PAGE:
9 thoughts on “When did innovation get so cool?”

  1. Grant, I think there is still “what if,” but there is less “what” to “if” these days. Most of the obvious things have been done, for the most part. Skunkworks are impractical for many of the big ideas. Not only can you not gather up a few hundred vacuum tubes, or wire up some core memory, and have a project — you can’t do it with state-of-the-art materials unless you have a huge R&D budget. What keeps companies in the black these days is something like “permanent revolution”: Make a product and keep pasting new decorations onto it. Consider Adobe Acrobat, whose core hasn’t really changed since it debuted as Carousel in 1991. But that doesn’t stop Adobe from forcing us to readopt each time they need more R&D budget. That way, they can make more decorations! It’s not momentous, but it does keep folks on the West Coast in their sailboats.

    1. Peter, interesting but so pessimistic! I prefer the scenario that does we have driven down the barriers to entry and now financial capital is less important than intellectual capital. But then I am just singing the hymn for the West coast, as crafted by people on sail boats!

      1. Indeed — I’ve been hearing the mantra for many years, even before Stewart Brand and Sausalito became the center of the universe. And it’s okay to be optimistic, but I’ve also seen how hollow many ostensible innovations turn out to be. Acrobat is an example of a very elegant innovation, built by some of the greatest philosopher-engineers of our time. But to have it in Version 11 when 99% of the documents we use in a year would work in Version 1 if they allowed it, has nothing to do with innovation, only marketing.

  2. Grant, I came by your post, WHEN DID INNOVATION GET SO COOL?, via PSFK’s daily blogmail: http://www.psfk.com/2013/01/grant-mccracken-innovation.html

    I appreciate your recount of the Rowayton industrial innovation legacy and the roles UNIVAC R&D investments had in transforming the region during that era’s heyday — only to have the next such waves pass the village by and morph to other regions in the decades since. Many strategic regional/national economic development lessons can be drawn from your local econo-culture metaphor. The primary one for me is that a region without lasting cultural gravity loses its stars.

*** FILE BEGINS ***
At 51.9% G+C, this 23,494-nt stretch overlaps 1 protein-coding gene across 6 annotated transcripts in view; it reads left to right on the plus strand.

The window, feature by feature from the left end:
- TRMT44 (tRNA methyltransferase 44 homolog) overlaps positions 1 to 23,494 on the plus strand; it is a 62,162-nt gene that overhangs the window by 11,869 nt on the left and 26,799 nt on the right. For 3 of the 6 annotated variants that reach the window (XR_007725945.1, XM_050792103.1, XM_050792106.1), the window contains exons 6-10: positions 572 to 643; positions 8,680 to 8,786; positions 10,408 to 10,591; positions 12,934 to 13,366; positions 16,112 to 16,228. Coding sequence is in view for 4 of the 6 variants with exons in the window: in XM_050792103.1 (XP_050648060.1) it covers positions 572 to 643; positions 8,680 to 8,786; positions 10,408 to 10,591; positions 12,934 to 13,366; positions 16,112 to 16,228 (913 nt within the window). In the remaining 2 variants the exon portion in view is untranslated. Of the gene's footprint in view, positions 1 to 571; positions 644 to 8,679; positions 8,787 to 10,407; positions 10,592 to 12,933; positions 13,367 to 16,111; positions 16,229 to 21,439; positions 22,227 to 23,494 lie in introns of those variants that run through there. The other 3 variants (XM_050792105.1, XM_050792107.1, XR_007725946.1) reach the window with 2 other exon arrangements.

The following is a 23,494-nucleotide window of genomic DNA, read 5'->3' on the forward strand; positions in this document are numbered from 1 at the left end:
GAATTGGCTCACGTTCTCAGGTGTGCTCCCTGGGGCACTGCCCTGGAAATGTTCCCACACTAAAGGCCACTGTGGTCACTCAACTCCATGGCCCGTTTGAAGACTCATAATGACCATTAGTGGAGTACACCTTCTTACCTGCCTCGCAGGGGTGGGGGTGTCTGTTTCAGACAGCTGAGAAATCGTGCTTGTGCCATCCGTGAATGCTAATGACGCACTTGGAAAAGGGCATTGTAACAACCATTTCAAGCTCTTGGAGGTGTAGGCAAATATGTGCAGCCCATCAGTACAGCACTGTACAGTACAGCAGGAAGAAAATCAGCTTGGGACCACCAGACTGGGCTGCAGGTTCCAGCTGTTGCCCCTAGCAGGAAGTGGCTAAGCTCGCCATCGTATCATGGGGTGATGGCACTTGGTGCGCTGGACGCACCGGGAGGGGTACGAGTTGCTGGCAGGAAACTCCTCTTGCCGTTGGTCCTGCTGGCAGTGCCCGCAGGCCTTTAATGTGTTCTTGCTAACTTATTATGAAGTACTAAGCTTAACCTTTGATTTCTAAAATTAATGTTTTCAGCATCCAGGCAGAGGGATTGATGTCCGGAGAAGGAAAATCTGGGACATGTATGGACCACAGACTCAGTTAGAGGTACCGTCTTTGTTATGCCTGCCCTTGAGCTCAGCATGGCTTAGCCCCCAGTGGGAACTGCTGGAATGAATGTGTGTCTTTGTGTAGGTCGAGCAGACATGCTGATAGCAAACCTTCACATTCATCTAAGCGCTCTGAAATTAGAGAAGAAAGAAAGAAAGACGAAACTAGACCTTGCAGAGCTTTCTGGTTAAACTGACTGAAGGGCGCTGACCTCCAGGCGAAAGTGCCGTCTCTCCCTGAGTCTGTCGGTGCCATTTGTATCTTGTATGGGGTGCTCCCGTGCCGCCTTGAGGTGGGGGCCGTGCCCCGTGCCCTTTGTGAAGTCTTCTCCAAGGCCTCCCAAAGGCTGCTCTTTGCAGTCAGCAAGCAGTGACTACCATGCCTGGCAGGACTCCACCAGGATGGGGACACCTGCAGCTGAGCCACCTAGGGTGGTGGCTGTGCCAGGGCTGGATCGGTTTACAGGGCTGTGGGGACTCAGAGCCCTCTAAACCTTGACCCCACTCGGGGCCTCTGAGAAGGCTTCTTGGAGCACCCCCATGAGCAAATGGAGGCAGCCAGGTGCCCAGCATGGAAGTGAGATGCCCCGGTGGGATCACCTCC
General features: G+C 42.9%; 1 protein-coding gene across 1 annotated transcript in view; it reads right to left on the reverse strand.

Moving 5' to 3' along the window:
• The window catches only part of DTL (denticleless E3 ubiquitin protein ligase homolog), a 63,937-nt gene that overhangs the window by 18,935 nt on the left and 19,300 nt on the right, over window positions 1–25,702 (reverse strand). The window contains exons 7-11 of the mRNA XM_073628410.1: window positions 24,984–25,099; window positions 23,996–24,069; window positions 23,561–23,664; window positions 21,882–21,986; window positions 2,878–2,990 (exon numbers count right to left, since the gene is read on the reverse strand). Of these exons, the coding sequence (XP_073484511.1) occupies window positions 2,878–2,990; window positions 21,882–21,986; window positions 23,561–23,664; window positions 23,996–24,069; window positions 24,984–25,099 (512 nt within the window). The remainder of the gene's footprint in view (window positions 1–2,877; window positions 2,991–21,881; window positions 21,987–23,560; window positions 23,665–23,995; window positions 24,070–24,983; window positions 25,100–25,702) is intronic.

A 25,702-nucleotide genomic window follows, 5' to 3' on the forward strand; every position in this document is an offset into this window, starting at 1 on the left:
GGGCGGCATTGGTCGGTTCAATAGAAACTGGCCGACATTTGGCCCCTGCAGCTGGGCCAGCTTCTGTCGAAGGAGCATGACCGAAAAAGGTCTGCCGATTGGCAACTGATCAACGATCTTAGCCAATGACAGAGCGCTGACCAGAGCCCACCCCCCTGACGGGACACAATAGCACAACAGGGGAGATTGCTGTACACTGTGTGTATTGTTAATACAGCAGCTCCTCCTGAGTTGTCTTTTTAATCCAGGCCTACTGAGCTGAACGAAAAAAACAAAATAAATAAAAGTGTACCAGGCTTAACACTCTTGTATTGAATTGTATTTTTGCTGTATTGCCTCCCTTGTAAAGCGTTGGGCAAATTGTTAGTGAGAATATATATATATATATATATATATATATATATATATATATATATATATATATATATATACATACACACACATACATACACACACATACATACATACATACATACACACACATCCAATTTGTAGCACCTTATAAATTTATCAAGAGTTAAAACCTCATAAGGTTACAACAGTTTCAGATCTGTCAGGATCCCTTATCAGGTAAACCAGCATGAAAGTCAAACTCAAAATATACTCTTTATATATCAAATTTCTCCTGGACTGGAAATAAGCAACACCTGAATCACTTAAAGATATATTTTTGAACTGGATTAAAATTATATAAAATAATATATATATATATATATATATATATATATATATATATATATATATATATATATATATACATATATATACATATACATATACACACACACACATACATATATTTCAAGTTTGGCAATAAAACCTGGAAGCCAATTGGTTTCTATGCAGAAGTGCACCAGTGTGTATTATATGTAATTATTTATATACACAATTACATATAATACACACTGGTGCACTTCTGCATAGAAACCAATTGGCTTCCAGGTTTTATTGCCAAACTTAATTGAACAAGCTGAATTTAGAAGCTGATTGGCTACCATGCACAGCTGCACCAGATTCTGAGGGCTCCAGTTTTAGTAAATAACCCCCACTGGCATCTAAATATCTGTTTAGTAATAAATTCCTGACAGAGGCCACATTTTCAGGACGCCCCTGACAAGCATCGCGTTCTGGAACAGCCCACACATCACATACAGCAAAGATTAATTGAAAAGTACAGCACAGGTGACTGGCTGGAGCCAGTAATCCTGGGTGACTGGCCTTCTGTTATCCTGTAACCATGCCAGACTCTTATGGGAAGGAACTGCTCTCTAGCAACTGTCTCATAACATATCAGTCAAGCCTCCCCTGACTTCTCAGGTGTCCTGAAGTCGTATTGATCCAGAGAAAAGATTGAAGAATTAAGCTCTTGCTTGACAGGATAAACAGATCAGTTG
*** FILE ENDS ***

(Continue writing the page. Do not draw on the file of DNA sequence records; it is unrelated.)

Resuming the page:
I’m reminded of Annalee Saxenian’s book Regional Advantage: Culture and Competition in Silicon Valley and Route 128: http://books.google.com/books/about/Regional_Advantage.html?id=gnh2Rb1rcMIC

    Saxenian’s book examines the cultural advantages and limitations between the two regions. My takeaway from her thoughts is that there are two main types of economic cultural models at play. The traditional industrial model can be described as the Broker or East Coast model – a more closed-network, secretive, and socially stratified cultural system based on prior hierarchical norms. Comparatively, the Combinatorial or West Coast model reflects a much more open-source, adaptable, and empowering network that by necessity evolved from the more rapid combinations of ideas with resources to address relevant emerging market opportunities.

    Interestingly, the early East Coast model you described surrounding Rowayton was combinatorial, but gave way to the brokerage model over the past century. Might such fate befall Silicon Valley someday when the skyrocketing expense of econo-cultural access and performance force out the inventors and innovators to other regions? Does Rowayton have a second bite at the innovation apple, given that region’s many enduring strengths?

  3. For me that’s also a bit on the negative side. It may appear so … but imo that’s mostly because the large corporations and their doings are much more visible than the many small an medium sized operations that are doing exactly that. Corporations need detailed plannning and thrive on complexity. The smaller companies are still fast, flexible, taking risks, tinkering …